And while I am disappointed with Obama’s stance – particularly his willingness to fight Judge Kozinski – I understand. Tackling gay rights is a messy business. It gets all them “real ‘merikuns” up in your face. And if they’re repressed, closeted real ‘merikuns, they might get up somewhere even less pleasant. So why make this divisive, unpleasant, messy issue a major part of your campaign? The answer is, as they say in campaign circles, the “gay ATM.”

The Democratic party makes up approximately 35 percent of the American populace, and the LGBT community around five percent. Given that most LGBT folks are Democrats and are, on average, much more politically active (and therefore likely to donate), queers make up a sizeable chunk of the party’s human and financial capital. And this doesn’t even count the sizeable number of straight allies who, like myself, find codified discrimination repugnant and for whom marriage equality is an absolute moral imperative. Taking us all together, it is probably an understatement to say that individuals with a personal stake in LGBT equality contribute a third of the party’s resources.

The Dems need our time, our effort, our money. But it’s messy and unpleasant to actually deliver the goods. So they keep on making promises, and we keep letting them make withdrawals. After all, what are we going to do, vote for Sarah Palin?

But as 2009 dragged on, and the administration’s inaction continued, more and more LGBT activists (Dan Savage chief among them) suggested we shut down the gay ATM until we start seeing results. And after last night’s State of the Union, I have to agree, at least in part. We haven’t gotten anything of substance from Obama and the Democrats in over a year. And with his speech last night, Obama deftly pulled the plug on his trademark issue – hope.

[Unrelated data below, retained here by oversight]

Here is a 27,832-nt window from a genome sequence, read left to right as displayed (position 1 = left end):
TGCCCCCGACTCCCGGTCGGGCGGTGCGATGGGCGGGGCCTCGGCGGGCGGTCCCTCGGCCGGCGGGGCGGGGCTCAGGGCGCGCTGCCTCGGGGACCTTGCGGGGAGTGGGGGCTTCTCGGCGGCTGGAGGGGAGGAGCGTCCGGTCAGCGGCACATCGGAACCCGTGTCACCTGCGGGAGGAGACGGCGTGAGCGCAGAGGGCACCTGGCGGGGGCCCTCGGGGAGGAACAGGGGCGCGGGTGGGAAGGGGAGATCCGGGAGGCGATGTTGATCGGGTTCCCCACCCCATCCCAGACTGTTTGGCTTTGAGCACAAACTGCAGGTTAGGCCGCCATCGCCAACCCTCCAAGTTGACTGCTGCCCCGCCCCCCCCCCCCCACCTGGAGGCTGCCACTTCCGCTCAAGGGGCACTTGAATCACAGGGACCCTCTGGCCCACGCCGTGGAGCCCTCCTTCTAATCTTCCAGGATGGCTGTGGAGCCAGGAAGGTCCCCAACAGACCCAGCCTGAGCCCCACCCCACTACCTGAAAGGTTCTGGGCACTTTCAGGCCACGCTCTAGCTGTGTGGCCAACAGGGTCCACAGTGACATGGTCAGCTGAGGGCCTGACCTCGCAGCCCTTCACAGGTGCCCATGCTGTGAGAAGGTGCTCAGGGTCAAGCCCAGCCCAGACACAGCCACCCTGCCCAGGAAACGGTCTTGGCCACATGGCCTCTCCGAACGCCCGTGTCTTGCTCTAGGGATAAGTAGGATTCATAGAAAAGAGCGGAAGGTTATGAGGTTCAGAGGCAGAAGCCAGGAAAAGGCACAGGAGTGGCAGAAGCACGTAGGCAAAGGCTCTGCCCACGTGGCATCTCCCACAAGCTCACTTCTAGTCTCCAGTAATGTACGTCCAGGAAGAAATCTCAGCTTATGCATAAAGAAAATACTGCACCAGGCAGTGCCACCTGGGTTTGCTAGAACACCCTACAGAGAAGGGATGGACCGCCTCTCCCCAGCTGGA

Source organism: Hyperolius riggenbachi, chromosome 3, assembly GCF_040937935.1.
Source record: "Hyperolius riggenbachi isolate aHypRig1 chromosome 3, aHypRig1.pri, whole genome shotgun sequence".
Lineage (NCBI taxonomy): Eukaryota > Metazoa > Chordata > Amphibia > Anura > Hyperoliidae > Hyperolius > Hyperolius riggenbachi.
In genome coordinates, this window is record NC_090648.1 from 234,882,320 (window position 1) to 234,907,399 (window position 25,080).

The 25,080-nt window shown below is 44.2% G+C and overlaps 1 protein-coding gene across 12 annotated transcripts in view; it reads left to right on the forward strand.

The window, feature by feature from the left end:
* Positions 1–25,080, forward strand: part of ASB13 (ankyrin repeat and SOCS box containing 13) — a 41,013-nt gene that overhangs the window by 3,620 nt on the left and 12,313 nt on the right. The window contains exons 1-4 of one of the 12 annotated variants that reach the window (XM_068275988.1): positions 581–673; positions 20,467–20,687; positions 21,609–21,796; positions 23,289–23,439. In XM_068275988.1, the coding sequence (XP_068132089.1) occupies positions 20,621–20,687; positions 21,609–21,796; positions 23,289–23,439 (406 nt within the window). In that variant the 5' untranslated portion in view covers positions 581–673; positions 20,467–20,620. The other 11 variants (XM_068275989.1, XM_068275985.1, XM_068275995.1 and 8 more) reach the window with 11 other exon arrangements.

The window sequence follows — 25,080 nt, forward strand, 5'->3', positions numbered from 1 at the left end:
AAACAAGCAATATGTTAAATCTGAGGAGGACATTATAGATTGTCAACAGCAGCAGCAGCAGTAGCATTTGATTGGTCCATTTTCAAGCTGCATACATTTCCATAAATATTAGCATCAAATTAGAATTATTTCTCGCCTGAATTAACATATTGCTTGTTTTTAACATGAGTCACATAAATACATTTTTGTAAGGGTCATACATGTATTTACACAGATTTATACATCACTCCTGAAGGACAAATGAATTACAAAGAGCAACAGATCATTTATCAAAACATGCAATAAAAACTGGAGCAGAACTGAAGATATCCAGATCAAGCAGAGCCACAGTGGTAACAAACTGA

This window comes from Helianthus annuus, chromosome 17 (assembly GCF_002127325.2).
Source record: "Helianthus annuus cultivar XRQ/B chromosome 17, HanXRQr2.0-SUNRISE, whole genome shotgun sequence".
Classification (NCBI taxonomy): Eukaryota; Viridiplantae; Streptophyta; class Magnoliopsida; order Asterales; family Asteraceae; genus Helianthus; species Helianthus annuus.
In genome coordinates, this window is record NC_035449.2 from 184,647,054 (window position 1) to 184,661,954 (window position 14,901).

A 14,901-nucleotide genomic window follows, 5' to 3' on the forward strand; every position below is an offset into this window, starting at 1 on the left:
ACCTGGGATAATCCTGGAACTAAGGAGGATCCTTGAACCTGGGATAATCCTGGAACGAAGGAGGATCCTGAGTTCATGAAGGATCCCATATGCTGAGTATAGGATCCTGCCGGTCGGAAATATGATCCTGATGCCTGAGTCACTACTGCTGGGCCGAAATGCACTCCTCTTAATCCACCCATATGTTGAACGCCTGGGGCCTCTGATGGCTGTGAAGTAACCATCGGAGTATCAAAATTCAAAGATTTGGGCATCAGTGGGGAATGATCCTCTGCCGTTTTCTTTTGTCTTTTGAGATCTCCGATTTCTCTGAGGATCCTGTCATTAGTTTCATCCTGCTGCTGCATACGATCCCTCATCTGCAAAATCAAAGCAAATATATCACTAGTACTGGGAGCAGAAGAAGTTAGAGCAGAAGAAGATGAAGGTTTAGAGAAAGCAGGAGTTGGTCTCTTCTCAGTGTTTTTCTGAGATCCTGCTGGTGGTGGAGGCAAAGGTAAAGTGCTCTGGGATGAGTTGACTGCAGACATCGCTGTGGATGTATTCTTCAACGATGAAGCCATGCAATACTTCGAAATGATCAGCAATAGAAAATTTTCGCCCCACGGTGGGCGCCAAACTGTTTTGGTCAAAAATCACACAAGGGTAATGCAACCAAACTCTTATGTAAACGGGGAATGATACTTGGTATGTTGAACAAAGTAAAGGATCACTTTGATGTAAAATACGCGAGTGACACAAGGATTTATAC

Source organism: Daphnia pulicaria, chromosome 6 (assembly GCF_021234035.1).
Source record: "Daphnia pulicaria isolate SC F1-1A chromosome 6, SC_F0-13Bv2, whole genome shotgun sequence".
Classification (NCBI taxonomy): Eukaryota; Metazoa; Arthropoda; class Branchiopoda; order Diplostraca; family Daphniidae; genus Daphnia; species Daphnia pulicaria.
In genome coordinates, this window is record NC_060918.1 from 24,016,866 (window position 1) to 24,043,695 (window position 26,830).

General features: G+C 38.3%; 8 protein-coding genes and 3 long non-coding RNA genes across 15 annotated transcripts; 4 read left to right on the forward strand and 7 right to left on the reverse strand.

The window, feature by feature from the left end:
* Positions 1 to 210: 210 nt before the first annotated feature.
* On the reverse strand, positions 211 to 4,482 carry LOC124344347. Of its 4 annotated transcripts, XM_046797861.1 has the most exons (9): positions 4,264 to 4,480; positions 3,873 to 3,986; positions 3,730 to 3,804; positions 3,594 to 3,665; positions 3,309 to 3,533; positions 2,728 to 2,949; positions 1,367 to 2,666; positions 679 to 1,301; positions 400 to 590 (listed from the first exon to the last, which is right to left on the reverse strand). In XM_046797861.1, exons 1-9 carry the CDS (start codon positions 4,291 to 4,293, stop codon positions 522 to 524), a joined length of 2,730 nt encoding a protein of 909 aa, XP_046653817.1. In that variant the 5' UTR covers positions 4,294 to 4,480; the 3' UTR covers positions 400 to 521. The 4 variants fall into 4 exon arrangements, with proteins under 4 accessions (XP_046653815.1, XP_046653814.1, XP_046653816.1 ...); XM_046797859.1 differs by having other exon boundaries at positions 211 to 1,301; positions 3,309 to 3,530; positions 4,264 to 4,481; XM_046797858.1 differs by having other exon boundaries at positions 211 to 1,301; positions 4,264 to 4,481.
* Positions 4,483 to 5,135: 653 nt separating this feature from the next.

I can hear the protests already. “Shut down the gay ATM, and the Democrats will lose, and things will be even worse off than they are now.” First off, that’s not really true. Change doesn’t happen because of politicians. Change happens because society demands it. In this vein, we have to remember that the greatest advances in gay rights happened under George W. Bush. When the dear old coke-head took office, civil unions didn’t exist, and it was illegal to be gay in 14 states. When he left office, half the country had civil unions or domestic partnerships, and we had full marriage equality in five states.

Secondly, this treats the situation as an either/or. Either we donate to the Democrats in exchange for paying lip service (and not the good kind) to our issues. Or we sit at home and do nothing. But that’s not really the choice we have – there are more effective ways to spend our time and money.

Barack Obama alone raised nearly $700 million during the 2008 campaign. Without the gay ATM, John McCain might’ve won a couple more states. But just think about what Lambda Legal, GLAAD, Equality California, or the American Foundation for Equal Rights could do with $200 million.

The late Mother Teresa once said that her ministry required her to “give until it hurts.” And in 2008, we in the LGBT equality movement did her one better. We gave until we bled. And we must keep bleeding. Our conscience demands no less. As for you, Barack, I’m still going to vote for you in 2012 (unless of course the tea-baggers start using ganja tea and nominate Barney Frank), but after tonight, I’m giving my ATM card and pin to Lambda Legal.